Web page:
Celebrity Connection: A Little Bit Country

Rascal Flatts bassist and honorary Simpson Brother, Jay DeMarcus, talks Hilton Head.

Story by Barry Kaufman

On the road or in his hometown of Nashville, Jay DeMarcus is a major force in country music. One third of the American country music band Rascal Flatts, he’s also a prolific producer who has worked with everyone from Reba McEntire to Lionel Richie.

But in the bars of Hilton Head Island, he enjoys an even greater claim to fame: honorary Simpson Brother. He first met the talented twosome during a visit to the Quarterdeck 15 years ago.

“We loved being able to go down there and enjoy them, then we just got to know them from frequenting the Quarterdeck,” DeMarcus said. Eventually, the Simpson Brothers invited DeMarcus on stage to sing a couple of songs, which led to them keeping a spare drum kit around for whenever DeMarcus was in town. “That’s been around 12-13 years now. It’s just kind of what we do whenever we come in. I’ll text (Brian) saying we’re coming to town, and he’ll say, ‘We’re playing here, here and here. Let me know what you can make and I’ll have the drums set up and ready for you,’ ” DeMarcus said.

The playlist features a mixed bag of songs for those fortuitous enough to be in the audience on those particular nights.

“I get to play that old stuff I grew up listening to with my dad,” he said. “It’s not like I have to go out and do a 25-song Rascal Flatts set. I get to have fun, play some of my favorite covers and chill out with some great dudes.”

PICKIN’ PARTY • Brantley Gilbert, Joe Don Rooney, Gary LeVox and Jay DeMarcus of Rascal Flatts perform in 2016 at CBS Radio’s Stars & Strings event in Chicago. Their studio albums have accounted for more than 25 singles, of which 14 have reached No. 1 on Billboard’s Hot Country Songs list.

That’s not to say the day job isn’t fun for DeMarcus. It’s hard not to enjoy your work when it involves criss-crossing the country and playing hits from an 18-year career as one of country music’s hottest acts. The band’s current “Back to Us” tour sees it sharing stages nationwide with Dan + Shay and Carly Pearce. “We’ve been having a ball,” DeMarcus said. “We laid low last year, doing maybe 20 or so shows, but we’re back full bore this year.”

For most, just being in an award-winning band like Rascal Flatts would be its own reward. DeMarcus, however, looks at country music stardom through the unique lens of what it allows him to do. In a career that has seen him get shelves full of CMT awards, AMA awards and a Grammy, he said his proudest accomplishment is Rascal Flatts’ relationship with Vanderbilt University’s Monroe Carell Jr. Children’s Hospital, which named its pediatric surgery center the Rascal Flatts Surgery Center.

DeMarcus said one of his personal highlights was not on stage, but rather from a fan in an autograph line.

“She said something I’ll never forget. She said, ‘Your music has been the soundtrack of my life. I got married to “Bless the Broken Road.” I’ve seen nieces and nephews play “My Wish” at their weddings. We take road trips to “Life is a Highway.” You helped me get through cancer with “Skin.”’ It really stopped me in my tracks because I’d never seen it from that point of view,” he said. “Music is such a powerful thing and can move people in so many ways. You never know in a studio when you’re recording a song what kind of life that music will take on and ultimately who it will reach and how it will hit them in that moment.”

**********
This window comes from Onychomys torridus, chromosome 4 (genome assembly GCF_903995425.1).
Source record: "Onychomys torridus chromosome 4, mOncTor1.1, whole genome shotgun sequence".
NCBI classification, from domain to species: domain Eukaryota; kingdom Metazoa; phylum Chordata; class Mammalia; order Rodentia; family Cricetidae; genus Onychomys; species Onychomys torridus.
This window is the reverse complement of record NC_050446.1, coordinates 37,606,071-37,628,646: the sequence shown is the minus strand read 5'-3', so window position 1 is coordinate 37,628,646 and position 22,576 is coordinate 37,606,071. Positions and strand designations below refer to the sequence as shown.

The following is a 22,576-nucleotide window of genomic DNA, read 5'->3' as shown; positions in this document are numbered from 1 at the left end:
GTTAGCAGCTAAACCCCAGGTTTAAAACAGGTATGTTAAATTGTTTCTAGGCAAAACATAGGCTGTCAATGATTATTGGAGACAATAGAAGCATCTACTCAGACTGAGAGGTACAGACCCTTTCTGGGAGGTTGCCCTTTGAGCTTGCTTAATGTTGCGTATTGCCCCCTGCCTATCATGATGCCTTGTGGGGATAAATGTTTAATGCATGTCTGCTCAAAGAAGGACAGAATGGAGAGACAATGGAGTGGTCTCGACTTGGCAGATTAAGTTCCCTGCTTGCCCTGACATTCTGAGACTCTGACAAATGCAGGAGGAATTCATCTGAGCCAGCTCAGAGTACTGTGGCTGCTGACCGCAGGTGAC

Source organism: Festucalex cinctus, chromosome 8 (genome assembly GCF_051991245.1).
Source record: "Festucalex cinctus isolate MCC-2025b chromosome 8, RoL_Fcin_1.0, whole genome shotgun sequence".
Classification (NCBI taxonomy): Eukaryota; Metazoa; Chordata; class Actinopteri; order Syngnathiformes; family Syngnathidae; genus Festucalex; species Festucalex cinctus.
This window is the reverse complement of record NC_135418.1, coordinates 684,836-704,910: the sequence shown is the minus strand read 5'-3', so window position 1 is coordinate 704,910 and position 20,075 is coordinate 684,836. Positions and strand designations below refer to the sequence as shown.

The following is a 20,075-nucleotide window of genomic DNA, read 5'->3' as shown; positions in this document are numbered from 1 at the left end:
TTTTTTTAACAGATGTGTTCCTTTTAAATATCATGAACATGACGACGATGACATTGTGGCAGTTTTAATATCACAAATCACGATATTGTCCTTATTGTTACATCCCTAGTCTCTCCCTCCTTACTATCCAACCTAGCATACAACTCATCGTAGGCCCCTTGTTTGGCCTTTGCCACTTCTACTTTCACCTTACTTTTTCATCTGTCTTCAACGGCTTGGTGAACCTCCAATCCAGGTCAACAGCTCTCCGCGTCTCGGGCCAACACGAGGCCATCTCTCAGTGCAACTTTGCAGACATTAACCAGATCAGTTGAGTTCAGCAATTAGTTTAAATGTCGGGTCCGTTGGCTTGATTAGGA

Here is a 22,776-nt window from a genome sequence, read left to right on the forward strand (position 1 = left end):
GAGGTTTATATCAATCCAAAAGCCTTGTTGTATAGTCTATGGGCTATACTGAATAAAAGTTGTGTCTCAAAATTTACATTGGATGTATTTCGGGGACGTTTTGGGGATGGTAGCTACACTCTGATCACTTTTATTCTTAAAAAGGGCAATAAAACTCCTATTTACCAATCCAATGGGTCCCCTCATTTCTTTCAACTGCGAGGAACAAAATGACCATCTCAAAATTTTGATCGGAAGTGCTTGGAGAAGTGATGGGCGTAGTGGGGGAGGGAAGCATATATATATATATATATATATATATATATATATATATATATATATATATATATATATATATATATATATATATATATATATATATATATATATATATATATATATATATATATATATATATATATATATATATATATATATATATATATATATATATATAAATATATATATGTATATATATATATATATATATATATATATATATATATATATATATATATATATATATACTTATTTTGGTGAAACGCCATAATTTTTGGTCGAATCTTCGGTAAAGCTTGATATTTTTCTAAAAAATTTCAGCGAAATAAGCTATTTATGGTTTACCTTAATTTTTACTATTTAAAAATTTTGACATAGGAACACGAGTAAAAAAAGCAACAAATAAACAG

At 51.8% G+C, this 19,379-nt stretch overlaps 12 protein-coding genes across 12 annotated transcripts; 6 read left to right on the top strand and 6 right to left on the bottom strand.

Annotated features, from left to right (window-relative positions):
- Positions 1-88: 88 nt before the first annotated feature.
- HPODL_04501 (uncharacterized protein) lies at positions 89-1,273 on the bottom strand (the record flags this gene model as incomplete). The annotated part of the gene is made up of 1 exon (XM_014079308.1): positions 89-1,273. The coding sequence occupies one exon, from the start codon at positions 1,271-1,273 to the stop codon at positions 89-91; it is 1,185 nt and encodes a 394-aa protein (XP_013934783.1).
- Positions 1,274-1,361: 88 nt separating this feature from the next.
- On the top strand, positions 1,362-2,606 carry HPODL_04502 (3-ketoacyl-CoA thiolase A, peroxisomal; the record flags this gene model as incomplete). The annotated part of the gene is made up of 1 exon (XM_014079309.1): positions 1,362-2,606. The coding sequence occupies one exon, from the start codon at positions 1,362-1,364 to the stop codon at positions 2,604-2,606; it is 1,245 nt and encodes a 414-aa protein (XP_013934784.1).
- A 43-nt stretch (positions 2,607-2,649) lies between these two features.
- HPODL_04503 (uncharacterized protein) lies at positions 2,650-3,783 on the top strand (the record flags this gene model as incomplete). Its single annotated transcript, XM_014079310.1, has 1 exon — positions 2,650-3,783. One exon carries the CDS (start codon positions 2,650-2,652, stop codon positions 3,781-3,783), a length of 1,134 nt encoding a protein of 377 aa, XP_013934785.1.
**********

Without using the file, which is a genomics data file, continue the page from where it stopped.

And in between sets, he gets to enjoy his favorite vacation spot.

“My in-laws have had a beach house in Sea Pines for about 30 years, and we come down about 3-4 times a year,” he said. So what does an international country music star do on vacation? “Sleep as much as possible. And play as much golf as I can.”

DeMarcus said he’s played golf “just about everywhere there is to play out there,” listing Harbour Town, Berkeley Hall, Belfair, Oldfield and Long Cove among his favorite courses.

“We also go out to eat, so I have a ton of favorite restaurants,” he said. He’s not kidding. As we spoke, a list that started with Michael Anthony’s and OMBRA continued with Aunt Chilada’s, Santa Fe Café, Truffles, Salty Dog, Fish Camp, Phillys Cafe, Callahan’s and Charlie’s L’etoile Verte. The point is, the man enjoys our local restaurants. “If I lived there all the time, I’d weigh 500 pounds,” he added.

He also apologized in advance if he missed anyone.

Beyond his love of our restaurants and golf, there’s something else that DeMarcus shares with a majority of Hilton Head Island’s visitors: he’s originally from Ohio (Columbus). “I cannot believe how many people are from Ohio down there in Hilton Head,” he said. “Although Pennsylvania is giving us a good run right now.”

The attraction between people from Ohio and Hilton Head Island is as much a mystery to DeMarcus as it is to many Buckeye transplants. But he does offer one theory: “People are tired of freezing their asses off up there.”

Three things every musician must know about working a crowd, from Rascal Flatts’ Jay DeMarcus:

Keep your eyes open: “You’ve gotta be able to read the crowd. If you don’t have enough savvy to know that you’re losing the crowd … you’re dead in the water.”

Be flexible: “You need to be able to move quickly and call an audible. Don’t stay stuck to your setlist at the expense of the whole show going downhill.”

Pay your dues: “One of the benefits of us coming up through the bars in Nashville is we really found a footing as an act and how to be entertainers. We were able to shift gears pretty easily based on what the room was giving us.”

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